Video and Web Links
1. The nature and role of sponsorship
2. Sponsorship as philanthropy or propaganda
3. Sponsorship in practice
4. Product placement
The first three articles have been provided open access. Some links require journal subscription access which may be available through your university.
Lamont, M. and Dowell, R. (2008), A process model of small and medium enterprise sponsorship of regional sport tourism events, Journal of Vacation Marketing, Vol. 14, No. 3, pp. 253–266. http://jvm.sagepub.com/content/14/3/253
The idea that small firms only sponsor for philanthropic and non-strategic reasons is dispelled in this article. According to the authors, small scale sports tourism events have been adopted by regional communities as part of an economic diversification strategy in response to industrialisation and urbanisation whereby sponsorship is often the only means available for financial support. The paper offers a conceptual model of the processes and interactions in sponsorship agreements which are intended to serve as a platform for further research.
McAllister, M.P. (2010), Hypercommercialism, televisuality, and the changing nature of college sports sponsorship, American Behavioral Scientist, Vol. 53, No. 10, pp. 1476–1491 http://abs.sagepub.com/content/53/10/1476.
This article looks at commercial intrusion in the US national college football champion television broadcasts. The article concludes that there has been an increase in advertising-free broadcast time directly as a result of the increased use of screen graphics with commercial iconography and that there are implications for the use of hypercommercialism of sports and broadcasting as opposed to other areas such as fine arts or politics.
Saha, A. (2007), Changing ambivalences: exploring corporate sponsorship in the new culturally diverse artistic practices, Journal of Creative Communications, Vol. 2, Nos. 1&2, pp. 23–41 http://crc.sagepub.com/content/2/1-2/23
This article looks at the commodification of difference in the context of corporate sponsorship of a particular photography exhibition Changing Faces, a collection of images of British Asian youth that challenged stereotypical representations of Asian youth cultures. According to the author the counter-hegemonic potential was undermined by the sponsorship (O2). This article adopts a cultural economy approach and suggests elaborate and entangled relations through which culture is mediated.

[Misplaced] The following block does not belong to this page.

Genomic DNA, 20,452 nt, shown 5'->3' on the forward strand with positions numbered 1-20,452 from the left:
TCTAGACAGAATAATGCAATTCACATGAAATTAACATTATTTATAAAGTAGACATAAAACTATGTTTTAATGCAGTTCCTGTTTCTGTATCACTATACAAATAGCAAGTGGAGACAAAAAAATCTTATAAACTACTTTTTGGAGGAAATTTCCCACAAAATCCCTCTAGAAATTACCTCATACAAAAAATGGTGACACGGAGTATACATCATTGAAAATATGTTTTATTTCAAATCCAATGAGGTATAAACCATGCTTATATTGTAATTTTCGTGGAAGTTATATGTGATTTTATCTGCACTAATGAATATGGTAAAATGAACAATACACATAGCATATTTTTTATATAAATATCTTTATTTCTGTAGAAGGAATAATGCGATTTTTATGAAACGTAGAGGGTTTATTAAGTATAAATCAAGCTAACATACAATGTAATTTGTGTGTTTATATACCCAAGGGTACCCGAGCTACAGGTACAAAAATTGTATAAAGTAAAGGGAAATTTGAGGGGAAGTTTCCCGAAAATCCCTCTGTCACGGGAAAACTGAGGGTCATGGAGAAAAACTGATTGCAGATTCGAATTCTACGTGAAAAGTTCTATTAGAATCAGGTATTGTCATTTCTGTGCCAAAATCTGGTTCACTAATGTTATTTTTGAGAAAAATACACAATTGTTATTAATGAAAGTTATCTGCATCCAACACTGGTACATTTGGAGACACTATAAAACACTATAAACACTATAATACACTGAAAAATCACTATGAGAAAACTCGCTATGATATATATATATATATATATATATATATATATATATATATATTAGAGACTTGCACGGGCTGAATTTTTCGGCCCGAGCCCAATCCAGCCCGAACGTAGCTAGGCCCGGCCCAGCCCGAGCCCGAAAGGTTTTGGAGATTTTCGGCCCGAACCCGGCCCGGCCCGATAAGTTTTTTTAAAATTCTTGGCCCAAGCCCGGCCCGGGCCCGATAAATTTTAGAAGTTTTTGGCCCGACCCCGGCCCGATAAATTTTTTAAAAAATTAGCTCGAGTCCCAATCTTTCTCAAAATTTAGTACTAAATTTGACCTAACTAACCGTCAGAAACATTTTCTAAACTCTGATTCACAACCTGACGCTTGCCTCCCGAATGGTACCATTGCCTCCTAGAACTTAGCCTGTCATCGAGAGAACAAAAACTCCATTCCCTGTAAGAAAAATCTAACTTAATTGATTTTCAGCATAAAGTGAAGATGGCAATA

Scherer, J. (2007), Globalisation, promotional culture and the production/consumption of online games: engaging Adidas’s ‘Beat Rugby’ campaign, New Media Society, Vol. 9, No. 3, pp. 475–496.
The author is interested in the little-explored context of the production and consumption of online games. The study looks at a free downloadable rugby game and a parallel website for Adidas’s sponsorship of the New Zealand All Blacks (Beat Rugby). This was meant to articulate the brand as globally cool with the company-wide target known as Jeeks (male, sports-loving, computer-literate 12–20-year-olds). The game and the electronic community facilitated a range of consumption and communication experiences for a transnational audience in a branded environment.
Steiner, T.J. (2008). Ethical issues arising from commercial sponsorship and from relationships with the pharmaceutical industry – report and recommendations of the ethics subcommittee of the International Headache Society, Cephalalgia, Vol. 28, No.1, pp. 1–25. http://cep.sagepub.com/content/28/3_suppl/1
This is an authoritative report for the ethics subcommittee of the International Headache Society on ethical issues in relation to commercial sponsorship within the pharmaceutical industry. The report makes two recommendations: first, that sponsors’ behaviour, which is controlled elsewhere, should be set within standards in relationships with sponsors that the International Headache Society should expect of its members; secondly, that IHS members do not give support or legitimacy to any marketing activities of companies that do not conform to the Society’s objectives that lead to meeting patients’ needs